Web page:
It’s obvious that these SMR designs must be substitutable for the fossil thermal machines that got built in the first phase of dirty industrialization. It will be a lot easier and cheaper if the first-stage dirty plants are designed for such an evolution: rip the dirty heat out, stick the clean heat in.

There’s heaps more to be learned by studying Schalk’s essay, so get on over there. If you find any flaws in his work, please contribute to the dialogue there on TEC (I am subscribed to those comments).

Footnotes from Shalk’s essay: why China’s nuclear avoidance potential is actually greater than the above chart.

[1] It should also be mentioned that the Chinese tariff system favors wind over nuclear by paying a fixed feed-in tariff of $83–100/MWh to wind and $70/MWh to nuclear. Another important factor to consider is the reduced value of wind relative to nuclear due to the variability of wind power (see my previous articles on this subject here and here). Wind power also requires expensive high voltage transmission networks to transport power from good wind locations to population centres, something which is creating substantial challenges. Thus, if the playing field were to be leveled, the difference between nuclear and wind scaling rates should increase substantially.

One thought on “How can the developing world escape poverty without climate change calamity?

  1. A comment thread on this post started on Twitter, where it is difficult to follow a thread, especially if not in real time. Following is the thread up to this time stamp. If it continues I’ll append to this comment.

    Updated  9/6/14 10:31 AM 

    Steve Darden (@stevedarden)

    9/3/14, 12:00 PM

    How can the developing world escape poverty without climate change calamity?seekerblog.com/2014/09/03/can… pic.twitter.com/ke0Xv38Ft7

    David Mitchell (@flexibledragnet)

    9/3/14, 7:53 PM

    @stevedarden @SuzanneWaldman Assumes rapid deployment of SMRs. Show me the first one please. PV deploying at 40GW pa doubling every 4 years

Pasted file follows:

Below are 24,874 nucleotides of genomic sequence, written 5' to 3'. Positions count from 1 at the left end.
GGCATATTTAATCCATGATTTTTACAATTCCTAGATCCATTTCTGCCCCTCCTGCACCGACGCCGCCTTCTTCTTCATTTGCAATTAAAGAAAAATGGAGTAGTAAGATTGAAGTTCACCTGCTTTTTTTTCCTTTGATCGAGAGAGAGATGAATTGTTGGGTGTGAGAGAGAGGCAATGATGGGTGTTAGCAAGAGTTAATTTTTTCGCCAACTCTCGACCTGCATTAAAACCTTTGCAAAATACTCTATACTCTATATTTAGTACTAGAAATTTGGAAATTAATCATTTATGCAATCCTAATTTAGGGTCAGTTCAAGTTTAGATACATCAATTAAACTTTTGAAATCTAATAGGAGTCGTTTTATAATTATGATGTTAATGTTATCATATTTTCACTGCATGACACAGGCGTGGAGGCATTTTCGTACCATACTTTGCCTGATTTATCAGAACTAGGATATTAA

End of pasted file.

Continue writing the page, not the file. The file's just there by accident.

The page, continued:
Steve Darden (@stevedarden)

    9/3/14, 9:40 PM

    If you have a free market solar plan to power industrial scale Africa I want the link. @flexibledragnet@SuzanneWaldman

    David Mitchell (@flexibledragnet)

    9/3/14, 9:52 PM

    @stevedarden @SuzanneWaldman I don’t. But distracting the debate with SMRs won’t help them either.

    Steve Darden (@stevedarden)

    9/3/14, 10:12 PM

    @flexibledragnet @SuzanneWaldman 5 SMR designs deployed or under construction; 26 designs under development world-nuclear.org/info/Nuclear-F…

    David Mitchell (@flexibledragnet)

    9/3/14, 10:32 PM

    @stevedarden @SuzanneWaldman Your first post was about energy poverty. SMRs will all require subsidy & underwriting of unlimited liability

    Atomik Rabbit (@Atomikrabbit)

    9/5/14, 4:07 AM

    @flexibledragnet @stevedarden @SuzanneWaldman #SMRs won’t have “unlimited liability” because of passive safety features, small source term.

    Atomik Rabbit (@Atomikrabbit)

    9/5/14, 4:25 AM

    @flexibledragnet @NEI discussion for @NRCgov on iPWR #SMR source term issues:pbadupws.nrc.gov/docs/ML1300/ML… @stevedarden @SuzanneWaldman

    Steve Darden (@stevedarden)

    9/5/14, 5:54 AM

    1/ My goal is to end energy poverty. That will be done by burning coal because of nice people @flexibledragnet@Atomikrabbit @SuzanneWaldman

    Steve Darden (@stevedarden)

    9/5/14, 5:59 AM

    2/ Nice people like @flexibledragnet won’t study NRC docs to understand why solar can’t substitute for coal.@Atomikrabbit @SuzanneWaldman

    Steve Darden (@stevedarden)

    9/5/14, 6:04 AM

    3/ France & Sweden showed how to eliminate coal in <20yrs. Africa can’t copy – too complex. @flexibledragnet@Atomikrabbit @SuzanneWaldman

    Steve Darden (@stevedarden)

    9/5/14, 6:08 AM

    4/ We know how mass manufacture affordable electricity machines… seekerblog.com/2014/09/03/can…@flexibledragnet @Atomikrabbit @SuzanneWaldman

    Steve Darden (@stevedarden)

    9/5/14, 6:11 AM

    5/ We just need to get on with it. There are > 20 SMR efforts WW backed by investors … @flexibledragnet@Atomikrabbit @SuzanneWaldman

    Steve Darden (@stevedarden)

    9/5/14, 6:14 AM

    6/ like Bill Gates w/ nearly zero taxpayer subsidy. That tells us mass-manufactured clean… @flexibledragnet@Atomikrabbit @SuzanneWaldman

    Steve Darden (@stevedarden)

    9/5/14, 6:16 AM

    7/ energy is going to happen. How can we make sure > one SMR deployed at industrial scale… @flexibledragnet@Atomikrabbit @SuzanneWaldman

    Steve Darden (@stevedarden)

    9/5/14, 6:21 AM

    8/ in less than 20 years? @flexibledragnet thinks Elon Musk can’t do it. In <20yrs:usatoday.com/story/money/ca… @Atomikrabbit @SuzanneWaldman

    Steve Darden (@stevedarden)

    9/5/14, 6:27 AM

    9/ How can the developing world escape poverty without climate change calamity?